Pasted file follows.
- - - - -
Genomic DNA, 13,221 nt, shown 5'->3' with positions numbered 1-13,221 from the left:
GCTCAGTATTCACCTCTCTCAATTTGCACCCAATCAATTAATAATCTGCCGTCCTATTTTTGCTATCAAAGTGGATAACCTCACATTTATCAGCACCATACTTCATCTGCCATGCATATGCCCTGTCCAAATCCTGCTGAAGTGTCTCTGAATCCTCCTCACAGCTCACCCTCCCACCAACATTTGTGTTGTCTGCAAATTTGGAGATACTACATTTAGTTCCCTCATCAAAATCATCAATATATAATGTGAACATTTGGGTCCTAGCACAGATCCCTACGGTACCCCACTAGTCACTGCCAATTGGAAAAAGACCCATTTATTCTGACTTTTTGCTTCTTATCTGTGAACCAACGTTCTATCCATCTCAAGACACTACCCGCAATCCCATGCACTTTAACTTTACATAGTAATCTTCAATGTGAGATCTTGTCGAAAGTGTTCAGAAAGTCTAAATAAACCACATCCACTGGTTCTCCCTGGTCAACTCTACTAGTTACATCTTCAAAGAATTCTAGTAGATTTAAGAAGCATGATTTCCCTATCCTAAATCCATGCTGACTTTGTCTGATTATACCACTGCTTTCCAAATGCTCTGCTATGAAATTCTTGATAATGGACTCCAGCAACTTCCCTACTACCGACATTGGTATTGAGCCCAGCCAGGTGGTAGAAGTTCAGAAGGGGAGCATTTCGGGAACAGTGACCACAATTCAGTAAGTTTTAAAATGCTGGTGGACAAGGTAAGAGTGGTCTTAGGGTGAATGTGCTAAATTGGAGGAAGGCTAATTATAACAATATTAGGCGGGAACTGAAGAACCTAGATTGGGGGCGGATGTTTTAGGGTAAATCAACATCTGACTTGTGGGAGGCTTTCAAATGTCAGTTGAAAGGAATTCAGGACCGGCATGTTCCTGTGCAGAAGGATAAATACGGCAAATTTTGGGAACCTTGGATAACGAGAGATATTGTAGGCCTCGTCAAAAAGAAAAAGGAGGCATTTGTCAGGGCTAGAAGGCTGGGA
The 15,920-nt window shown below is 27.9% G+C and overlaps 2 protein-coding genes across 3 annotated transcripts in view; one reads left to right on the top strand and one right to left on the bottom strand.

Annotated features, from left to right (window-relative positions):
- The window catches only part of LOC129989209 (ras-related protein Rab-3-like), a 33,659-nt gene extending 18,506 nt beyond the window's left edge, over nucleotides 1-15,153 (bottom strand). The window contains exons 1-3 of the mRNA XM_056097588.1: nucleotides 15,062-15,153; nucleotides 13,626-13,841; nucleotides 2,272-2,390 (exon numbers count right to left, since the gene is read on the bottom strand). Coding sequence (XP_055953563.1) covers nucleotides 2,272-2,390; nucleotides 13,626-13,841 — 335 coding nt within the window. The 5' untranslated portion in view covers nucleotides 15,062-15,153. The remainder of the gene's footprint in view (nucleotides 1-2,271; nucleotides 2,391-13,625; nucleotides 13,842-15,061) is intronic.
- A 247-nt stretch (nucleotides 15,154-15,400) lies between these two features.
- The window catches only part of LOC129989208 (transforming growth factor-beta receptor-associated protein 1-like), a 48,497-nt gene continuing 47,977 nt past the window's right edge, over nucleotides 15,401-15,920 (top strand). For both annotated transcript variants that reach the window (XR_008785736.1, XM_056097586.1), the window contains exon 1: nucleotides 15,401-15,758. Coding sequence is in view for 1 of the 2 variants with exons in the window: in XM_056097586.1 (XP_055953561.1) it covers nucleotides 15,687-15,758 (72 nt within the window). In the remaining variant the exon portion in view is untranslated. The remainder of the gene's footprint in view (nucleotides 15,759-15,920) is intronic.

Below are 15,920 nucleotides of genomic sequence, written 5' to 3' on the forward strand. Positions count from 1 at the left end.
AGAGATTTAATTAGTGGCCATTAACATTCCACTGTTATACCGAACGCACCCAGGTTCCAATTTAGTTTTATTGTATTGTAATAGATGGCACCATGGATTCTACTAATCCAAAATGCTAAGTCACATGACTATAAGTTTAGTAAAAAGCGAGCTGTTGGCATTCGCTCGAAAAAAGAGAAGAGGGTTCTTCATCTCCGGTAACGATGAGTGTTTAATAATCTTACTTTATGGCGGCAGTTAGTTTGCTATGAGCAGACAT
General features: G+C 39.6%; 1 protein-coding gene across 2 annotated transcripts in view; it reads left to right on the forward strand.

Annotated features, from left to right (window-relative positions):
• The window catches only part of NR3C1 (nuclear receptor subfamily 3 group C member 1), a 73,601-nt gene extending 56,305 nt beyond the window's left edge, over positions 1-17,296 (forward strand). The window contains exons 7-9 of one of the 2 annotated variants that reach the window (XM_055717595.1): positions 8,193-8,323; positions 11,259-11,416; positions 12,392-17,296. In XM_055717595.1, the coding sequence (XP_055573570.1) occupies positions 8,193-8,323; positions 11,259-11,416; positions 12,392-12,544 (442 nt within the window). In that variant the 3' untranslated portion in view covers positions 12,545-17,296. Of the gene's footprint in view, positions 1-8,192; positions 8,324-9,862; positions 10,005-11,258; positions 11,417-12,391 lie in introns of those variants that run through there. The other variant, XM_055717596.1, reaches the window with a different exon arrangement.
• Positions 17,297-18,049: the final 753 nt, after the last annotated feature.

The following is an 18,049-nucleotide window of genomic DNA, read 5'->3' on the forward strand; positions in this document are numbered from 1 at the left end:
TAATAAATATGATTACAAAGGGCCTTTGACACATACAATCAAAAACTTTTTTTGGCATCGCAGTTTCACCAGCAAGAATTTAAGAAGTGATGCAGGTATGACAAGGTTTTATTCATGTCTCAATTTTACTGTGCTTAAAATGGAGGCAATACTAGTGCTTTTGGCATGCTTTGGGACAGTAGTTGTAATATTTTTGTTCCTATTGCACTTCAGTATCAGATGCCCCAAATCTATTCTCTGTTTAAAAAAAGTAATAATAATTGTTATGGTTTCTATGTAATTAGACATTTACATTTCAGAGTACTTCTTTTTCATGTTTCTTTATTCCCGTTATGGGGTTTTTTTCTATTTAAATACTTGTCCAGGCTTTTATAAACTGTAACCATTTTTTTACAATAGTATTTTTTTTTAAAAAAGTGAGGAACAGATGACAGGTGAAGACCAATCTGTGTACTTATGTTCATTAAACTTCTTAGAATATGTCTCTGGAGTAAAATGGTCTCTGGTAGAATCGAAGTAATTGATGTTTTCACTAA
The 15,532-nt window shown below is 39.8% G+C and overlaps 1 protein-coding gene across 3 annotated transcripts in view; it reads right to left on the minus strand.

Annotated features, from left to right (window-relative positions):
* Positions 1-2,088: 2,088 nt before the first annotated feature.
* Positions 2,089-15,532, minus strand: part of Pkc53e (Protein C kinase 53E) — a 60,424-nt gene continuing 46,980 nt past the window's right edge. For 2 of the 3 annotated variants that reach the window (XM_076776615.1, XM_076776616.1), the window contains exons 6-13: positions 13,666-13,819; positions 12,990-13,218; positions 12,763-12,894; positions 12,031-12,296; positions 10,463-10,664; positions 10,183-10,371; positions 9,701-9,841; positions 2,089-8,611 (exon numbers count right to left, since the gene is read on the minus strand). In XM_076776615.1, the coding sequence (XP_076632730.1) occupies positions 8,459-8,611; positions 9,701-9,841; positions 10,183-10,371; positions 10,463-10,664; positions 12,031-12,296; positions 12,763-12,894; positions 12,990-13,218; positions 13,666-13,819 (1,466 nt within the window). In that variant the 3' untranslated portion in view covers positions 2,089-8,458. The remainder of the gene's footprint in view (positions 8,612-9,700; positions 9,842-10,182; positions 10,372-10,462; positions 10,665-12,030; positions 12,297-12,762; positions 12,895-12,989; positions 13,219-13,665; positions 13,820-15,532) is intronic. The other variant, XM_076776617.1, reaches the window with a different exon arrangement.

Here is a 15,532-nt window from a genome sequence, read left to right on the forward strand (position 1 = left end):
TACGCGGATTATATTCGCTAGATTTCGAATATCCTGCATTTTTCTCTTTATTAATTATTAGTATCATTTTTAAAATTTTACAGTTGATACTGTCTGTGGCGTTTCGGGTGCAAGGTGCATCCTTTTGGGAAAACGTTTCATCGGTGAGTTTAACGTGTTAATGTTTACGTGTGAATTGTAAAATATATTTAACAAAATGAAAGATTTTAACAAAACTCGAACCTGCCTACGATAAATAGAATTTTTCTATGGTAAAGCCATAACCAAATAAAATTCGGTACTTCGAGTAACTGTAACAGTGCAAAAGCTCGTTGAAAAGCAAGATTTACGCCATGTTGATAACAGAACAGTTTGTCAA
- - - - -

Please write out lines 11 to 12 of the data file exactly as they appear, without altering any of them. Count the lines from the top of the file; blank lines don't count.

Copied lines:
Annotated features, from left to right (window-relative positions):
• The window catches only part of NR3C1 (nuclear receptor subfamily 3 group C member 1), a 73,601-nt gene extending 56,305 nt beyond the window's left edge, over positions 1-17,296 (forward strand). The window contains exons 7-9 of one of the 2 annotated variants that reach the window (XM_055717595.1): positions 8,193-8,323; positions 11,259-11,416; positions 12,392-17,296. In XM_055717595.1, the coding sequence (XP_055573570.1) occupies positions 8,193-8,323; positions 11,259-11,416; positions 12,392-12,544 (442 nt within the window). In that variant the 3' untranslated portion in view covers positions 12,545-17,296. Of the gene's footprint in view, positions 1-8,192; positions 8,324-9,862; positions 10,005-11,258; positions 11,417-12,391 lie in introns of those variants that run through there. The other variant, XM_055717596.1, reaches the window with a different exon arrangement.